It also was the first German expressionist film to shoot on location, instead of entirely on studio sets – like the genre’s first film The Cabinet of Dr Caligari. For Nosferatu, director F.W. Murnau created a Gothic atmosphere in locations such as Orava Castle and the High Tatras mountain range in Slovakia. Such locations allowed audiences to see and sense the history of crumbling ruins and feel the elemental forces present in dark forests and raging storms.

The making of Nosferatu and its cast and crew have been subject to their own mythologising. The 2000 film Shadow of the Vampire posits that Max Schreck really was a vampire, entering into a Faustian pact with director F. W. Murnau to give his film the ultimate authenticity – in exchange for the blood of the film’s leading lady.

The TV series American Horror Story: Hotel has Murnau himself becoming a vampire while researching Nosferatu in the Carpathian Mountains. Once in Hollywood, Murnau turns an actor into a vampire, the immortality of the vampire likened to the immortality of film stardom.

Nosferatu’s blending of genre tropes and arthouse style even foretells the current rise of “elevated horror”, personified by films such as Get Out, The Babadook and Hereditary. In fact, one of horror’s newest auteurs, Robert Eggers (whose film The Lighthouse owes much to German expressionism), has hinted at a remake of Nosferatu (the second remake after Werner Herzog’s 1979 Nosferatu the Vampyre).

So, after 100 years, our fascination with Count Orlok lives on.

To learn more, go HERE


The Horror Zine used to publish indie book reviews, but stopped because an overwhelming amount of review requests came to us and we could not keep up with them all.

Now we are welcoming review requests once again, but this time on a limited basis. So then, how will this new review process work?

First, we are removing all previous book reviews from our Review Page HERE. But if you had a book review on that page, don't despair, because we are not removing your review from the internet. All your links to your past reviews should still work. We are only removing your review from our page, but your reviews are still available on the internet.

Next, The Horror Zine is pleased to announce three new staff members whose jobs are to review books. We are pleased to include Heather Miller, John M. Cozzoli, and Rick R. Reed to our staff, exclusively to read and review YOUR indie books.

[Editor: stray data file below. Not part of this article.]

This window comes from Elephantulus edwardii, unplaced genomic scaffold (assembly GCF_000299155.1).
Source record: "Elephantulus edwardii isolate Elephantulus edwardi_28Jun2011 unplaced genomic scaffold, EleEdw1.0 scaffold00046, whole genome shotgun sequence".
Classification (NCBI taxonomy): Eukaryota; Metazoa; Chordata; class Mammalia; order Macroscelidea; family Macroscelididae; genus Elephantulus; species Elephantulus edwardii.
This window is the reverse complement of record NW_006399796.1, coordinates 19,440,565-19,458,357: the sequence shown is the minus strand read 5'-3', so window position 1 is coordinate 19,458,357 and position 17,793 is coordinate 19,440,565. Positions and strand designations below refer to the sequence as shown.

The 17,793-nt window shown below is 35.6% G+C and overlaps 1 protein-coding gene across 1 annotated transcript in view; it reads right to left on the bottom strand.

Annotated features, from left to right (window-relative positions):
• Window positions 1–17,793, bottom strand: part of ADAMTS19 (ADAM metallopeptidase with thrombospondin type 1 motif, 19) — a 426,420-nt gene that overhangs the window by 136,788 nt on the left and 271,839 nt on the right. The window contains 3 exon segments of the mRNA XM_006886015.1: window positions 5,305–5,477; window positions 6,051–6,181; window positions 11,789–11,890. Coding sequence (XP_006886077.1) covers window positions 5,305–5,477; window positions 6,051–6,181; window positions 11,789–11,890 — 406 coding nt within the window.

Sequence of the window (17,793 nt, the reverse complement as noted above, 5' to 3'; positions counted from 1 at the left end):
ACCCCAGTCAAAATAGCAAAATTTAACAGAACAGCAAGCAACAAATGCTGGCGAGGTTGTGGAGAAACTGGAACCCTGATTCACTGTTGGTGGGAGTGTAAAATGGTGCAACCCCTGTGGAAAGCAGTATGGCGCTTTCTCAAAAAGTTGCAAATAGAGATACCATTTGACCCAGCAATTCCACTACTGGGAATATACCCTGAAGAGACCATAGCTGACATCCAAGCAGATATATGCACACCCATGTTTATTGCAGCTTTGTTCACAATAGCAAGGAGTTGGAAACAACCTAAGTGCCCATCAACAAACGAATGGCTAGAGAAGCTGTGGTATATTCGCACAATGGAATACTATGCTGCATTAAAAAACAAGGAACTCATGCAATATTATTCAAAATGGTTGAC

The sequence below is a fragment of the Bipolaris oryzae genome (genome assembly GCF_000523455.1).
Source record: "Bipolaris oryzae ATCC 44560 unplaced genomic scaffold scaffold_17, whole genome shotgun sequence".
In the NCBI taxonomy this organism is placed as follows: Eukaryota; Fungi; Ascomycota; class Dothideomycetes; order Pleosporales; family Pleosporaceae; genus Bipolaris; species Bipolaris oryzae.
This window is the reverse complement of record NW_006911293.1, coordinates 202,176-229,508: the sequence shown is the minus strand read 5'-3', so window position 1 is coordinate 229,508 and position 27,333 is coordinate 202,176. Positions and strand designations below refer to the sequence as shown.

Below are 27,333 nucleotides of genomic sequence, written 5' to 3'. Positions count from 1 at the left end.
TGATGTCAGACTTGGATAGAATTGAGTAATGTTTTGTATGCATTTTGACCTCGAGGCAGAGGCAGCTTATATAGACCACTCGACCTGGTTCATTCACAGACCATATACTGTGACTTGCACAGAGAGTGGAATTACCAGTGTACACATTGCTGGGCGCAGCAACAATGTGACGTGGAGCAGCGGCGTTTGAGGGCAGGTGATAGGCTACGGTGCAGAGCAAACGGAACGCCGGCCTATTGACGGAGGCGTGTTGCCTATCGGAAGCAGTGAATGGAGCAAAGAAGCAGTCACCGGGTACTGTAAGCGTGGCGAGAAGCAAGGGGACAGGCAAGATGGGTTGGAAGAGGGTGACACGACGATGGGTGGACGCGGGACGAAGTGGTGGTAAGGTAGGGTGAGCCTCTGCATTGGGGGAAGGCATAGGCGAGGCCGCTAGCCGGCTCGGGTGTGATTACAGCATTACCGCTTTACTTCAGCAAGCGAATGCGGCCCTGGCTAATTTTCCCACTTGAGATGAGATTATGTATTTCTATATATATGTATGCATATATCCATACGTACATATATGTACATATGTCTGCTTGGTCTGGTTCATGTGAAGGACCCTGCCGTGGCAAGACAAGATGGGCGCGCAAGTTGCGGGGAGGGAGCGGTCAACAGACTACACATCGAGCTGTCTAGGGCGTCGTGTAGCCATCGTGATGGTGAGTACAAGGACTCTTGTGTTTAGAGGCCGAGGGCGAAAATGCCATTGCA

There will be no direct contact with these three staff members by you. Instead, you will email We will then forward your review requests to all three reviewers. If one accepts your book for review, then it will appear on the Review Page. If none accepts your book for review, you will be notified that your request for review with The Horror Zine is not going forward.

In your email for your review request, you must include the following: a jpeg photo of the book cover; a one-paragraph synopsis of the plot; your bio; and a link to where it can be found on amazon. Please do not simply email a mobi file, because it is up to the Book Reviewers as to in which format they will want to read your book: either paperback, kindle, or mobi.

You must be willing to mail either a paperback copy or provide a kindle copy to the reviewer, depending upon their preferences.

We hope the best for you and your book.




Although werewolves are a classic monster standard, The Horror Zine’s Book of Werewolf Stories breathes fresh, terrifying life into the horrifying concept of human-to-wolf transformations.

The Horror Zine’s Book of Werewolf Stories is packed with original, never-before published stories of unique and contemporary takes on lycanthropy.

No Lon Chaney Jr. remakes here; instead, this spine-chilling anthology presents exciting, refreshing new ideas that won’t fail to impress even the most jaded horror readers.

Brought to you by the established, award-winning ezine and print magazine, only the best and most suspenseful tales can be found stalking the pages of The Horror Zine’s Book of Werewolf Stories.

Includes an introduction by Stephen Graham Jones, a foreword by WD Gagliani, and spine-chilling tales of lycanthropy from Ramsey Campbell, JG Faherty, Susie Moloney, Nancy Kilpatrick, and myriad other noteworthy authors.

Only $4.99 for kindle and $14.99 for paperback HERE


The 2021 Bram Stoker Awards® Final Ballot

Superior Achievement in a Novel
Castro, V. - The Queen of the Cicadas (Flame Tree Press)
Hendrix, Grady - The Final Girl Support Group (Berkley)
Jones, Stephen Graham - My Heart is a Chainsaw (Gallery/Saga Press)
Pelayo, Cynthia - Children of Chicago (Agora Books)
Wendig, Chuck - The Book of Accidents (Del Rey)
Superior Achievement in a First Novel*
Martinez, S. Alessandro - Helminth (Omnium Gatherum)
McQueen, LaTanya - When the Reckoning Comes (Harper Perennial)
Miles, Terry - Rabbits (Del Rey)
Piper, Hailey - Queen of Teeth (Strangehouse Books)
Quigley, Lisa - The Forest (Perpetual Motion Machine Publishing)
Willson, Nicole - Tidepool (The Parliament House)
*Due to a tie in fifth place, there are six nominees in this category.
Superior Achievement in a Graphic Novel
Ahmed, Saladin (author) and Kivelä, Sami (artist) - Abbott 1973 (BOOM! Studios)
Garcia, Kami (author); Suayan, Mico (artist); Badower, Jason (artist); and Mayhew, Mike (artist) - Joker/Harley: Criminal Sanity (DC Comics)
Manzetti, Alessandro (author) and Cardoselli, Stefano (artist) - The Inhabitant of the Lake (Independent Legions Publishing)
Morrison, Grant (author); Child, Alex (author); and Franquiz, Naomi (artist) - Proctor Valley Road (BOOM! Studios)
Panosian, Dan (author) and Ignazzi, Marianna (artist) - An Unkindness of Ravens (BOOM! Studios)
Superior Achievement in a Young Adult Novel
Blake, Kendare - All These Bodies (Quill Tree Books)
Boyle, R.L. - The Book of the Baku (Titan Books )
Lewis, Jessica - Bad Witch Burning (Delacorte Press)